As a casual student of Yiddish, I consulted three books — “The Joys of Yiddish” and “Hooray for Yiddish,” both by Leo Rosten, and “Every Goy’s Guide to Common Jewish Expressions” by Arthur Naiman — to find words to describe Mel Gibson’s career-threatening meltdown last weekend in Malibu. Because to my knowledge, the appropriate words don’t exist in English.
Yiddish seems like the way to go here, simply because Gibson’s drunken rant wasn’t garden variety. Those happen every day. Statistics show that in and around Los Angeles a celebrity is self-destructing every 30 seconds. They don’t all impact the public consciousness like a Nick Nolte mug shot, but they keep the agents scrambling, the rehab centers humming and the bloggers buzzing.
No, what Mel did was order “the whole shmeer” (the works). Apparently he saw Tom Cruise jump on the couch, lecture Matt Lauer about psychiatry and tout Scientology to anyone who would listen in a sudden attempt at career implosion and snorted, “Amateur hour. I can top that.”
So he did. He not only got pulled over for DUI at 2:30 a.m. on Friday after driving more than 80 mph, he became belligerent with the arresting officers, tried to flee to his car and had to be handcuffed, then yelled, “I own Malibu!” and “You’re going to regret you ever did this to me!”
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But his anti-Semitic remarks really set this apart from the usual formulaic Hollywood busts. He allegedly said, “The Jews are responsible for all the wars in the world” and then asked a deputy, “Are you a Jew?”
From gonstermacher to shlemazl
In one meshugge (crazy, wacko) performance, Gibson went from a gonstermacher (big shot) to a shlemazl (born loser), which is a remarkable transformation even in a town known for illusion and special effects. One might even exclaim, “Gevalt!” (a cry of fear, astonishment, amazement).
This is tragic, because at one time Gibson appeared to be a mensch (an honorable, decent person). He always had a smile for everyone, no matter what his or her religious or ethnic background. He had movie-goers lined up at the box office for such hits as the “Lethal Weapon” series, “Braveheart,” “What Women Want” and “Signs.” He gave to charity, including the Sheriff’s Department, which is another whole megillah (long complicated story). He posed for photos with fans.
But apparently Gibson’s underlying intent was to shmeikhel (deceive, fool, swindle) the public. While fueled by drugs and alcohol — he admitted his demons in a 2004 interview with Diane Sawyer — Gibson’s anti-Semitism caused him to become farbissen (embittered), despite his great wealth and success.
The world got a dose of Gibson’s farshtinkener (stinking) thinking in the movie that almost earned him enough money so he could indeed own Malibu, “The Passion of the Christ.” Although it brought Christians to the theaters in droves, the film’s depiction of Jews caused an outcry among Jewish leaders, many of whom concluded then that anyone who makes such a movie must be a shmuck (no translation needed).
But in Hollywood, the real sin — which transcends all religious affiliations — is in failing to worship a cash cow. So although regarded in some circles as a momzer (bastard), many were willing to say “Mazel tov!”(congratulations) instead of “Gai avek!” (go away, get out of here).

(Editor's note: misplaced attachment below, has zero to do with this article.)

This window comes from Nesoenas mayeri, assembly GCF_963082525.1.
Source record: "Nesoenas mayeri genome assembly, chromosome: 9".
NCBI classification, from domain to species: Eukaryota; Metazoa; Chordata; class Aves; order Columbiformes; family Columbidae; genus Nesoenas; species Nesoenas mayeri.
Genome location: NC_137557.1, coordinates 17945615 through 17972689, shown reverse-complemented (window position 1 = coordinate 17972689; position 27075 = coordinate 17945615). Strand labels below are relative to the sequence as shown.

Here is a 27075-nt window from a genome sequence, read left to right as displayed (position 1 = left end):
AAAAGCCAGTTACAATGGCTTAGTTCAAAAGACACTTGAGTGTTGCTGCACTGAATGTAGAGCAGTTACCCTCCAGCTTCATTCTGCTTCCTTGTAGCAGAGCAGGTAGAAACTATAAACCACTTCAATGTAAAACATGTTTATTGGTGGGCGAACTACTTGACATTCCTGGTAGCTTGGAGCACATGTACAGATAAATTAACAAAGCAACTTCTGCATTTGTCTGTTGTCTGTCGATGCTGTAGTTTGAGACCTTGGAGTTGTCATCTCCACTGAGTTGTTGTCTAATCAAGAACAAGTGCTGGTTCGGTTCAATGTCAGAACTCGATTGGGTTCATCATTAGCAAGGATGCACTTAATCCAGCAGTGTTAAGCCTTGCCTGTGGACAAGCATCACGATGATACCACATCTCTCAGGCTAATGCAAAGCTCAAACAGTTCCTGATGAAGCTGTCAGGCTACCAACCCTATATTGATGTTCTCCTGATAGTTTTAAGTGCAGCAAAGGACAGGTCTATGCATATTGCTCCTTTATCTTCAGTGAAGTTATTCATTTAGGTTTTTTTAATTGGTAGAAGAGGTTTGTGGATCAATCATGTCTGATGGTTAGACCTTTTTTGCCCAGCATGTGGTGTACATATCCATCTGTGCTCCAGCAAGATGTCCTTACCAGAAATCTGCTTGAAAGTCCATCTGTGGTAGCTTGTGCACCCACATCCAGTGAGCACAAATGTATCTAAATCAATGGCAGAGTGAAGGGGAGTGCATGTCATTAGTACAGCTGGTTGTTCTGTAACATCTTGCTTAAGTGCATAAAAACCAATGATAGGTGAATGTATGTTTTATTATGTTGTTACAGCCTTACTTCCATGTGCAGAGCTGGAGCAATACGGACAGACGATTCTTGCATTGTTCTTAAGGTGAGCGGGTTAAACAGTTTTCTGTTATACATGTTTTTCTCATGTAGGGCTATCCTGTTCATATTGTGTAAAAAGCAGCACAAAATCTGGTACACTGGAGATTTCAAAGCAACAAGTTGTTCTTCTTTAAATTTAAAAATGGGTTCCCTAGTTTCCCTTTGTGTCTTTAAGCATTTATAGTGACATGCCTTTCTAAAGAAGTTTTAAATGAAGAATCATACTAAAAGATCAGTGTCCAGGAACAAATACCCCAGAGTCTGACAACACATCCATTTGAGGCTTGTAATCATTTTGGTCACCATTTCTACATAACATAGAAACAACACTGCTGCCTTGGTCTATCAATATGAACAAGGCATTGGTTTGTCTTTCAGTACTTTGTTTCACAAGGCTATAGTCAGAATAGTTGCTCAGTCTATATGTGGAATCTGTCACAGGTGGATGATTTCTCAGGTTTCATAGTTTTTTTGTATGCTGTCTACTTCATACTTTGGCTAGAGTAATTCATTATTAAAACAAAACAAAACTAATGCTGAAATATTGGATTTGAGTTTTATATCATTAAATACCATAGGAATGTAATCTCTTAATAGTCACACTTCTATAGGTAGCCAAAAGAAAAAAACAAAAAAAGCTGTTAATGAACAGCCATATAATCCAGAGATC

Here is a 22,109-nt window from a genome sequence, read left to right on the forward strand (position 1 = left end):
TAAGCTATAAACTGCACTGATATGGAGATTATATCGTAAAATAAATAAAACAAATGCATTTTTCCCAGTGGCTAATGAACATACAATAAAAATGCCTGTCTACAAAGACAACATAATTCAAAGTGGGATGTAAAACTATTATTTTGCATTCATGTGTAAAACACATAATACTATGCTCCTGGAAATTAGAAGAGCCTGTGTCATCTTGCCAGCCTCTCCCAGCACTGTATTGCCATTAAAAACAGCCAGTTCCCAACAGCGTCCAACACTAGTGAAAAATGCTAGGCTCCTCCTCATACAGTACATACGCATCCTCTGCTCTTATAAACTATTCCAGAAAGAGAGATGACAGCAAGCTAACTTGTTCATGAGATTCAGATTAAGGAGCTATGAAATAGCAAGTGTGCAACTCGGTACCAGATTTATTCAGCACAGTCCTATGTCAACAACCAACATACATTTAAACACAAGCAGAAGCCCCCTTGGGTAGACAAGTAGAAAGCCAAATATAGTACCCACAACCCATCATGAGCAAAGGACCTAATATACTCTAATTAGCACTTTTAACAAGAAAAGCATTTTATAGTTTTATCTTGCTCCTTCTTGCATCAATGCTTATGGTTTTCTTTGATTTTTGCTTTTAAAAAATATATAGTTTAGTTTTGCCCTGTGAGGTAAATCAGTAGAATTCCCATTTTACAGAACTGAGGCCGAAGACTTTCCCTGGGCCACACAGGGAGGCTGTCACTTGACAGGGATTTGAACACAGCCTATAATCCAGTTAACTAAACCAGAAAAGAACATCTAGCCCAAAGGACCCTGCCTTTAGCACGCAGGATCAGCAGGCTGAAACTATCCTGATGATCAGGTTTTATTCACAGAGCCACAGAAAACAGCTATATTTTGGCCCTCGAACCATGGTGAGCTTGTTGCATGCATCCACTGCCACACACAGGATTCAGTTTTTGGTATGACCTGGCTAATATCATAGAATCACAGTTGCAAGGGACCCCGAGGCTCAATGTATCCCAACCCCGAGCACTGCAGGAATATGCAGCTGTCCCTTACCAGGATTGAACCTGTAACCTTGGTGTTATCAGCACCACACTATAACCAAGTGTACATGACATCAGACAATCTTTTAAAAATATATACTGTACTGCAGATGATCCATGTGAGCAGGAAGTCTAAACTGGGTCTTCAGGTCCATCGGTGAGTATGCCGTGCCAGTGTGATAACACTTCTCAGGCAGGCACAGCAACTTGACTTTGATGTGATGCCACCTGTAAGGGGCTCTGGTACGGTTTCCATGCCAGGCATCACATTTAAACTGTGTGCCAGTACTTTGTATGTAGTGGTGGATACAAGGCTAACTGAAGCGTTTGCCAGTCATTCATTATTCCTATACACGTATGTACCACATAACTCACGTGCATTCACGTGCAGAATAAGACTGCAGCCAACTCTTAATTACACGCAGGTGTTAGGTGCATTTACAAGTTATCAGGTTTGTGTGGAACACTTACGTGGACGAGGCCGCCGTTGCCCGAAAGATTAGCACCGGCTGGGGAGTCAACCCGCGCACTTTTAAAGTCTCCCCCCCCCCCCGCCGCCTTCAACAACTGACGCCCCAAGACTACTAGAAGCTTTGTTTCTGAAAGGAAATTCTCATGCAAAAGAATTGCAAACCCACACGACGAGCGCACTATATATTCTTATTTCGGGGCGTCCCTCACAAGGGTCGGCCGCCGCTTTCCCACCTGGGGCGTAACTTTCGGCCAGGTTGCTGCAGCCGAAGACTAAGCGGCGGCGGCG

Not any more. Suffice to say that after he revealed his true anti-Semitic feelings, the Museum of Tolerance won’t be hiring him as a docent any time soon.
Rallying the industry
In and around Tinseltown, the sentiment toward Gibson today is best summed up thusly: “Ich bin dich nit mekaneh!” (I don’t envy you.) Ari Emanuel of the Endeavor Agency, the inspiration for Jeremy Piven’s character in “Entourage,” wrote in a posting on HuffingtonPost.com: “People in the entertainment community, whether Jew or gentile, need to demonstrate that they understand how much is at stake in this by professionally shunning Mel Gibson and refusing to work with him, even if it means a sacrifice to their bottom line.”
Gibson did issue an apology, calling his remarks “despicable.” But many interpreted it as a slick public relations response rather than a heartfelt mea culpa. Reading between the lines, they felt he was actually saying, “Host du bie mir an avleh!” (So I made a mistake. So what?)
Abraham H. Foxman, the national director of the Anti-Defamation League, told the Los Angeles Times: “Mel Gibson’s apology is unremorseful and insufficient. His tirade finally reveals his true self and shows that his protestations during the debate over his film, ‘The Passion of the Christ,’ that he is such a tolerant, loving person, were a sham.” He also implored Hollywood executives to “realize the bigot in their midst” and “distance themselves from this anti-Semite.”
Oy vey iz mir! (Oh no!)
While Gibson’s critics and enemies plotz (laughing hard enough to explode) at his current predicament, the rest of the world may not find out if this incident has crippled his acting and directing career for quite some time.
Yes, he has a new film coming out called “Apocalypto.” But whereas “Passion” resonated with Christians worldwide, who put up with the long scenes of brutality and the Aramaic language because it served as a religious experience, “Apocalypto” sounds like box-office bupkes (beans, peanuts, an inadequate reward) about the mysterious Mayan civilization using the Mayan language and indigenous Mayan actors. So it probably would have gotten a tepid reception even without this latest uproar. As major Hollywood releases go, this one is already nifter (dead).
The same can probably be said about a certain screen icon’s career. Because right now, Mel Gibson has tsuris (trouble) up the tokhis (butt).
Michael Ventre lives in Los Angeles and is a regular contributor to MSNBC.com.
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